In a lot of ways, THE NICE GUYS is Black's chance at do-over of KISS KISS BANG BANG. It's another Warner Bros. release of a Silver production, though the studio is giving this one a significantly bigger push, opening it nationwide in the summer movie season. It's a similarly busy, intricate, self-aware Hollywood mystery filled with lightning-fast, hard-boiled, profane dialogue and a story awash in sleaze and corruption, only this time in the period setting of 1977. Opportunistic and hapless (he cuts himself with an electric razor) private eye Holland March (Ryan Gosling) is a widower raising his wise-beyond-her-years 13-year-old daughter Holly (a terrific performance by Angourie Rice). He's also the kind of guy who takes money from a deranged old woman to find her missing husband whose urn is on the mantelpiece ("I haven't seen him since the funeral!" the woman tells him). Jackson Healy (Russell Crowe) is a fixer-for-hire, a guy who doesn't care to get an investigator's license and makes a better living getting paid under the table by clients who want the shit beat out of someone. He's been paid by a young woman named Amelia (Margaret Qualley) to do just that to March, who's been working for her aunt (Lois Smith), who thinks she's gone missing. Amelia's situation dovetails into a car-crash suicide involving porn star Misty Mountains (Murielle Telio), prompting Healy and March to set aside their differences and work together (with a lot of help from Holly, who in many ways is the smartest of the trio) when the case balloons into a conspiracy involving Detroit's Big Three auto companies, a Justice Department honcho (Kim Basinger), a psychotic hit man known as "John-Boy" (Matt Bomer), a corrupt auto industry CEO (Gil Gerard sighting!), and a missing film canister containing the lone print of Misty Mountains' final work, a porno film titled HOW DO YOU LIKE MY CAR, BIG BOY?

A lot of this will sound very familiar to any fan of KISS KISS BANG BANG: the way the trio of protagonists essentially serve the same plot functions; the Hollywood setting; the mystery kicking off with a car crash suicide; a scene where a hero happens to look over his left shoulder to find a dead body right behind him; the way Black has his heroes--and a little kid ogling a nudie mag in the opening scene--respectfully cover exposed areas when they find a dead woman's body. Anyone accusing Black of repeating himself wouldn't be wrong. But it's a formula that once again works beautifully, with the work of Crowe and Gosling perhaps even more surprising than Downey and Kilmer since neither are particularly known for their comedic skills (Downey, as good as he was, was essentially playing a very "Robert Downey Jr" character, and Kilmer had some comedies under his belt). With his gut the biggest it's ever been, Crowe is a burly attack dog as Healy, and while he's basically Gosling's straight man, he's still never cut this loose onscreen before. That's a surprise given his dismal performance during his recent SNL hosting gig, where he appeared in only four sketches for what would be the season's worst show were it not for the Donald Trump episode. Gosling, on the other hand, demonstrates a versatile flair for the comedic throughout, whether it's fast-talking bullshit, slow-burn reactions, his tumbling, Clouseau-like pratfalls, and an incredible impression of Lou Costello from ABBOTT AND COSTELLO MEET FRANKENSTEIN. A serious actor who's done some grim films in the past, Gosling is a revelation here, though it may not be a surprise if you saw his own SNL stint a few months ago, which was so infectiously fun that he couldn't stop completely breaking in nearly every sketch. While they're both funny as hell, there's a melancholy--and in March's case, tragic-- undercurrent to their characters and the ways they use their cynicism as a protective shield (if anything, the character development might be stronger here than it is in KISS KISS BANG BANG) as they make their living navigating the cesspool of Tinseltown depravity (one aspiring starlet to another as Healy walks by them at a party: "I told him if you want me to do that, fine...just don't eat asparagus first"). The leads are matched by a breakout performance from young Australian actress Rice, whose Holly is rebellious and fearless, getting herself into dangerous situations and using her wits to extricate herself. At the same time, she really grounds the mismatched detective team and keeps them on their toes. It's a huge accomplishment that she holds her own with guys like Crowe and Gosling and manages to steal scenes from dramatic actors of their caliber.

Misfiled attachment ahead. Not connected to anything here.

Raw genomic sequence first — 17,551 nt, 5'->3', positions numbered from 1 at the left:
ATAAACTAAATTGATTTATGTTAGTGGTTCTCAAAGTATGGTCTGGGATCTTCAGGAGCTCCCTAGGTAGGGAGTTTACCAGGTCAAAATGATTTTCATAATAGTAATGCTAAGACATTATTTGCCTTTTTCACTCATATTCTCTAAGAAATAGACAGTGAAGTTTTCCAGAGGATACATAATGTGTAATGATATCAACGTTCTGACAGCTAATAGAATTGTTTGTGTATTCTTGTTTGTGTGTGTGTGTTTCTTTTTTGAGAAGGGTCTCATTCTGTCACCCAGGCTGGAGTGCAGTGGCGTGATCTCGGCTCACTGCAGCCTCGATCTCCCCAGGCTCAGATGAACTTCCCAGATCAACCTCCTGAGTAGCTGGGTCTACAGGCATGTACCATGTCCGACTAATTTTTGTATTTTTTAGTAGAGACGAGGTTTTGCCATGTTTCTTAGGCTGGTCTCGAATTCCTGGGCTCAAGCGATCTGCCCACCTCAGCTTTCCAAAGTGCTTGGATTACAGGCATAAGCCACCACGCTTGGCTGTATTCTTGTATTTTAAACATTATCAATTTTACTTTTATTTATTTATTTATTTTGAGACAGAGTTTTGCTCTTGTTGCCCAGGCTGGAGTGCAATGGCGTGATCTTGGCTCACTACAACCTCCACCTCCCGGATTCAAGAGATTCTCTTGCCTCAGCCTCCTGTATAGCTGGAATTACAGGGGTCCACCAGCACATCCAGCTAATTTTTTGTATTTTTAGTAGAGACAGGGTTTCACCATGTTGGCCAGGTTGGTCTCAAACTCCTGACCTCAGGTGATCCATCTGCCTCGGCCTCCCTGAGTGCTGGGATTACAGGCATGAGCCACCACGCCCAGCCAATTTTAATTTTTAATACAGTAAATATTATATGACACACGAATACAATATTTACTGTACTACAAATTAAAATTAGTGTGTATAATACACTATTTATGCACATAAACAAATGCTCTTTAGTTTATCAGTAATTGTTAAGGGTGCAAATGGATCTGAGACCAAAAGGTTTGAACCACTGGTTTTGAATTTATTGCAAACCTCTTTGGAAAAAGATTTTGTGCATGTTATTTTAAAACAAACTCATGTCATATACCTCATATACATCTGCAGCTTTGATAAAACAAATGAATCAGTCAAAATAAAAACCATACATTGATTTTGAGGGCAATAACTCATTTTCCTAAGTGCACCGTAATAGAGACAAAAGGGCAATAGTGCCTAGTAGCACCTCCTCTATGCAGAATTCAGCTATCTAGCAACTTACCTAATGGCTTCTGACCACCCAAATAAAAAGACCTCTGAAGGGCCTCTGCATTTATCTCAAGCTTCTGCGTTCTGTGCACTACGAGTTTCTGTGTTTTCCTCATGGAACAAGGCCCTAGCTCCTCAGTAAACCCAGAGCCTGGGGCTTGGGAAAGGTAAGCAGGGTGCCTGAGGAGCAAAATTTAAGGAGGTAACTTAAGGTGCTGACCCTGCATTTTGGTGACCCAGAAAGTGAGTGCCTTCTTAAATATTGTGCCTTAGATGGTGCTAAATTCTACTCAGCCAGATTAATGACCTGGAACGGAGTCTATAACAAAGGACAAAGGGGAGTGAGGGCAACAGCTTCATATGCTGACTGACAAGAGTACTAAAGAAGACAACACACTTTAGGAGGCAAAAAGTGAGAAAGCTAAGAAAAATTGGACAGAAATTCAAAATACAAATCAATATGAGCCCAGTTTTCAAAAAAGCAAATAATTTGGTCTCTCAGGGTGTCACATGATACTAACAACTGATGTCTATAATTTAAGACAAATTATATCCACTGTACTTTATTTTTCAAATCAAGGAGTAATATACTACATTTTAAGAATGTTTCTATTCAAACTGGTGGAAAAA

Though Paul Thomas Anderson handled it with a bit more obsessive attention to details with INHERENT VICE, Black gets the late '70s period look as right as he needs to, not overwhelming the audience with it but always cognizant of it, whether it's the cars; the chain-smoking in public places (around kids, even!); billboards for SMOKEY AND THE BANDIT, AIRPORT '77, and JAWS 2; and songs like Earth Wind & Fire's "September," America's "A Horse with No Name," and Rupert Holmes "Escape (The Pina Colada Song)." It's easy to overrate THE NICE GUYS, simply because movies like it are such a rare commodity these days. It's noteworthy that eleven years after not knowing how to sell KISS KISS BANG BANG, a decade in which the power of word-of-mouth has diminished and everything is about breaking $150 million on the opening weekend, Warner Bros gives a nationwide release to something that could just as easily have been called KISS KISS BANG BANG II: THE NICE GUYS. A lot of this will be familiar if you've seen KISS KISS BANG BANG, but it's pulled off so well by Black and his actors that if you're a fan of that film, you won't mind seeing an equally enjoyable and just-as-quotable '70s pseudo-reimagining of it. Consistently laugh-out-loud funny, THE NICE GUYS is the best time I've had at a movie so far this year. If only Black had found a way to work in the name "Chook Chutney."